Before using one of our meal plans, you need to find out which one is right for you. Our advice is to ask your healthcare professional team to help you. There are many factors to think about before starting any weight-loss plan, for example your gender, current weight and, of course, how losing weight will affect your diabetes management. Once you've decided on a plan, you can read them online or download a PDF.
Which meal plan should I follow?
According to research, if you follow a diet that has a 600 calories less than you need to stay the same weight, you can lose 1lb a week. Your weight, body composition and activity levels will influence your individual requirements. Men need more calories than women because they have more muscle and are generally heavier.
The average woman will need approximately 1200 to 1500 calories per day and the average man approximately 1500 to 1800 per day. You may require more if you have a lot to lose, or are very active.
Losing weight is difficult, but our six unique meal plans for adults withType 1orType 2 diabetes can help. We've inclued vegetarian and non-vegetarian options and each one has been nutritionally balanced to ensure you consume the correct amounts of dairy (calcium), wholegrain foods, oily fish (if applicable) and very little processed meat.
On insulin or medication?
If you treat your diabetes with insulin, or any medication that puts you at risk of hypoglycaemia (low blood glucose levels), you may need to alter the amount you are taking when you start the diet. You'll be cutting down your portion sizes, including the amount of carbs, which can increase your risk of hypoglycaemia. As you lose weight, you will probably need to adjust your insulin and diabetes medication too. Your healthcare professional is the best person to advise you on how to do this safely.
8 tips for using the meal plans
- Planning is the key to success. Make sure you have all the ingredients for the week in your cupboards before you start.
- You may feel hungry on the meal plans initially, as your body gets used to less food. A good way to avoid this is to pile your plate with plenty of veggies. They are low in calories, add to your five-a-day and keep you fuller for longer. Keep hydrated by drinking plenty of water or low-calorie drinks, such as no-added-sugar squashes.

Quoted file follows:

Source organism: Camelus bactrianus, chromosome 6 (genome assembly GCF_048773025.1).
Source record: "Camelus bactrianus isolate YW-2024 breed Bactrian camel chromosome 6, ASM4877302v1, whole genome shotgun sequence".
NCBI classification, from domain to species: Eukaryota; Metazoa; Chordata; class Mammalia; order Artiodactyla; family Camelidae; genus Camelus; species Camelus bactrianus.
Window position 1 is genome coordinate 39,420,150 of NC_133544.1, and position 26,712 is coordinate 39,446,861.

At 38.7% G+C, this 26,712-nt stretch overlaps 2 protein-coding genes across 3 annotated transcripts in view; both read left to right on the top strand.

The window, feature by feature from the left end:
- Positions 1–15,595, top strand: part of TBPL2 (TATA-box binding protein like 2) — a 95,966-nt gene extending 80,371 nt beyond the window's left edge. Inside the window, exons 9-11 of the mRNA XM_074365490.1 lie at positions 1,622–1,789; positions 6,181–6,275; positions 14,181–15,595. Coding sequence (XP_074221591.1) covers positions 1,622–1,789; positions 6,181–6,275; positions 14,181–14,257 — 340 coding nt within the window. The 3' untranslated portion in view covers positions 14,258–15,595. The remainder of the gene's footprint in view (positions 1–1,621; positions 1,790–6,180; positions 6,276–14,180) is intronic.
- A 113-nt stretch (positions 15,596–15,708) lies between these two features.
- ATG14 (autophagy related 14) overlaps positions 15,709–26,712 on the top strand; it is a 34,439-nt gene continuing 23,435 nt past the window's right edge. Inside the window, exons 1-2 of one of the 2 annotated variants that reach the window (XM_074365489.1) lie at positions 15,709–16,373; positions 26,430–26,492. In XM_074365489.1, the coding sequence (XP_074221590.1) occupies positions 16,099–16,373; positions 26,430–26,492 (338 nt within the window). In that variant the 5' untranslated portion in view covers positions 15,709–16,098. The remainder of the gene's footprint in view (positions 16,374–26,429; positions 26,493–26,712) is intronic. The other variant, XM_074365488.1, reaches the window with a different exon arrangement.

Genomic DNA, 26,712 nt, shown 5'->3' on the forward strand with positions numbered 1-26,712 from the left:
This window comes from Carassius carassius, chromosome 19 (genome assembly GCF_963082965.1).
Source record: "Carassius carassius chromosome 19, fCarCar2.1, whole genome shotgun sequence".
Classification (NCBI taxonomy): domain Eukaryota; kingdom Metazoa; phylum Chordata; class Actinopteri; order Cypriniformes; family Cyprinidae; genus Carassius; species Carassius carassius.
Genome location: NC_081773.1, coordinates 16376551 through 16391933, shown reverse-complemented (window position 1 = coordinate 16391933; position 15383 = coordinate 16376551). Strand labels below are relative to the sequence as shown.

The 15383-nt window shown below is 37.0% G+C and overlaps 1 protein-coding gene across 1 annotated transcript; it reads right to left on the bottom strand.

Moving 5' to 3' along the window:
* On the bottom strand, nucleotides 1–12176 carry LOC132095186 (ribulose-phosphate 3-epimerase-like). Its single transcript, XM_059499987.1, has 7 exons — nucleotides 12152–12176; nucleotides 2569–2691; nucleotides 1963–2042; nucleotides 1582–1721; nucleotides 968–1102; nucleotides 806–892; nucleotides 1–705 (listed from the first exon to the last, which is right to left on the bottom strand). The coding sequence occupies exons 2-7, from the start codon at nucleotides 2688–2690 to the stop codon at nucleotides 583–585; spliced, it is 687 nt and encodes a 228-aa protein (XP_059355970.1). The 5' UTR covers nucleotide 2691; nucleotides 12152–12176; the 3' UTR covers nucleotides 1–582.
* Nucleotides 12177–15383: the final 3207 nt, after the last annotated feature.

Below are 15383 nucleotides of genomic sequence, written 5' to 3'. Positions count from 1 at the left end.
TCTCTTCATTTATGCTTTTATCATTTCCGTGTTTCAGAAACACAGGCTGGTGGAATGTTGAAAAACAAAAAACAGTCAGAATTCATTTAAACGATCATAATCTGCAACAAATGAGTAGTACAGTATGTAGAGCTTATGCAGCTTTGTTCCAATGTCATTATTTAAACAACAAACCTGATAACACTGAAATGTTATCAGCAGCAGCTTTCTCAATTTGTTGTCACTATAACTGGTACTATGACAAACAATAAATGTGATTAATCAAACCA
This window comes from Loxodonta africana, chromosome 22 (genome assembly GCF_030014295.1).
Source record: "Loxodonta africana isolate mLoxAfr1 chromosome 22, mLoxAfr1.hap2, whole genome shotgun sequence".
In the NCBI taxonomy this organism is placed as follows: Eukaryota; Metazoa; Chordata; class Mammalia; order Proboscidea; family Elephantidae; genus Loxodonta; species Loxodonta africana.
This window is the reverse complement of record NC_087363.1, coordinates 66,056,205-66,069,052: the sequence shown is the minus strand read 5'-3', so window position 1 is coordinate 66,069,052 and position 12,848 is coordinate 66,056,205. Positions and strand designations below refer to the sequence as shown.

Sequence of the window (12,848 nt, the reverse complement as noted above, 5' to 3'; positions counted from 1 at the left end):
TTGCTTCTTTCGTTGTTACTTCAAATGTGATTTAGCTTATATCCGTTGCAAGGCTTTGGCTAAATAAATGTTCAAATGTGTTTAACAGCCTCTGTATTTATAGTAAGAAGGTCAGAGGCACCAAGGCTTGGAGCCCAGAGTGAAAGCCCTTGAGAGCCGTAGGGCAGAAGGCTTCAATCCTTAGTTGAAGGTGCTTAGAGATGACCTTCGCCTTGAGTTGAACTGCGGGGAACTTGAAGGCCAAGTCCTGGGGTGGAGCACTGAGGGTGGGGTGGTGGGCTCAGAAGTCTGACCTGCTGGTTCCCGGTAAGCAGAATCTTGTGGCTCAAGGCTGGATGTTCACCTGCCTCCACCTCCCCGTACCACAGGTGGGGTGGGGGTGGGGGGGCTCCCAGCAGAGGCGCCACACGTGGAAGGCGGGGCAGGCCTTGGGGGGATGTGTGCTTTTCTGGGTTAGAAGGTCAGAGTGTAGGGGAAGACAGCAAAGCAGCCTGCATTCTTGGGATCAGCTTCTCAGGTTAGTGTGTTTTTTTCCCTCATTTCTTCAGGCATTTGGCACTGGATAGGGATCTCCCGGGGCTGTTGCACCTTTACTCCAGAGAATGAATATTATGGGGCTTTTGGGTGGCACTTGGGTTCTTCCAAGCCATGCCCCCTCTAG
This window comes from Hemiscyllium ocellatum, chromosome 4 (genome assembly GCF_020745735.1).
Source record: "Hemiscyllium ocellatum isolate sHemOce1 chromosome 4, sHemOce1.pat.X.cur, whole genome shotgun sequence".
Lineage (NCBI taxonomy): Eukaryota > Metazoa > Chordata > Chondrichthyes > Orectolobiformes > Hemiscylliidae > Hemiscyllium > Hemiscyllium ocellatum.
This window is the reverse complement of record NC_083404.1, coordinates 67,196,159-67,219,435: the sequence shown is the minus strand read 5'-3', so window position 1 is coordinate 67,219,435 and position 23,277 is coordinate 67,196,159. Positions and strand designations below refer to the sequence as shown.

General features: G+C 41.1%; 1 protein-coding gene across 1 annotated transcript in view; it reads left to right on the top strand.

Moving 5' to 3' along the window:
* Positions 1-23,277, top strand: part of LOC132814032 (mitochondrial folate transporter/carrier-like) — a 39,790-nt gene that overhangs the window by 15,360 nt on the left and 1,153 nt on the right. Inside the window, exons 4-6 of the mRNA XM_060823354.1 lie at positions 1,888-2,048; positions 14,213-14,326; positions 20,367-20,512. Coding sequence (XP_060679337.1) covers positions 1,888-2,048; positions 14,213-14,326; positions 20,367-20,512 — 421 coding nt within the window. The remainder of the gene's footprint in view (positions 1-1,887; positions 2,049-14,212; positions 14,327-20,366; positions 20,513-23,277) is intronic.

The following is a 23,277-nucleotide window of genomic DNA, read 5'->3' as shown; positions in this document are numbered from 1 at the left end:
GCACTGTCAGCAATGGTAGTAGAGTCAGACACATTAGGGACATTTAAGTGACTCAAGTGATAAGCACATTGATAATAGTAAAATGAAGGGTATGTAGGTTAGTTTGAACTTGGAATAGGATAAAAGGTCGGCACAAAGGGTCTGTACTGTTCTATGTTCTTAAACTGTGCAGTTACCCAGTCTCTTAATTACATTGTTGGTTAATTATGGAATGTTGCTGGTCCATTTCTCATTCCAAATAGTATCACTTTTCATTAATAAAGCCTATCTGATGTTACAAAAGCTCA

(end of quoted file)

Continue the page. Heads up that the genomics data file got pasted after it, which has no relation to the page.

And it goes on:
- Using smaller serving plates, bowls and glasses can be helpful. It will make it appear there is more food on your plate.
- If you live by yourself, or don’t have the time or inclination to cook, you can swap the recipe suggestions for a shop bought calorie-controlled meal. Check the label to make sure it has the same calories as the meals listed here. Some recipes can be frozen, which means you can freeze any leftover portions.
- As long as the calorie content is similar, you can switch around the meal and snack suggestions for the week. If you’re not keen on Tuesday’s lunch ideas, why not swap it for a meal from another day?
- Don't forget to include extras, such as sauces. They can add a lot of calories, sugar and fat to your overall calorie content. For example: 1 tbsp tomato sauce contains: 15 cals; 3.5g carbs; 3.5g fat. 1 tbsp light mayonnaise contains: 35 cals; 0.9g carbs; 3.9g fat. 1 tbsp brown sauce conatins: 8 cals; 4.2g carbs; trace fat.
- Only weigh yourself once a week at the same time of day, wearing similar clothes. Keep a log of your weight loss, which will give your healthcare team the information they need to see if your medication needs adjusting. It can also be more motivating than weighing yourself every day.
- Finally, try to get the family involved, so you’re not having to cook separate meals. Remember though, their calorie and nutritional needs will be different to yours, so they may need different portions sizes.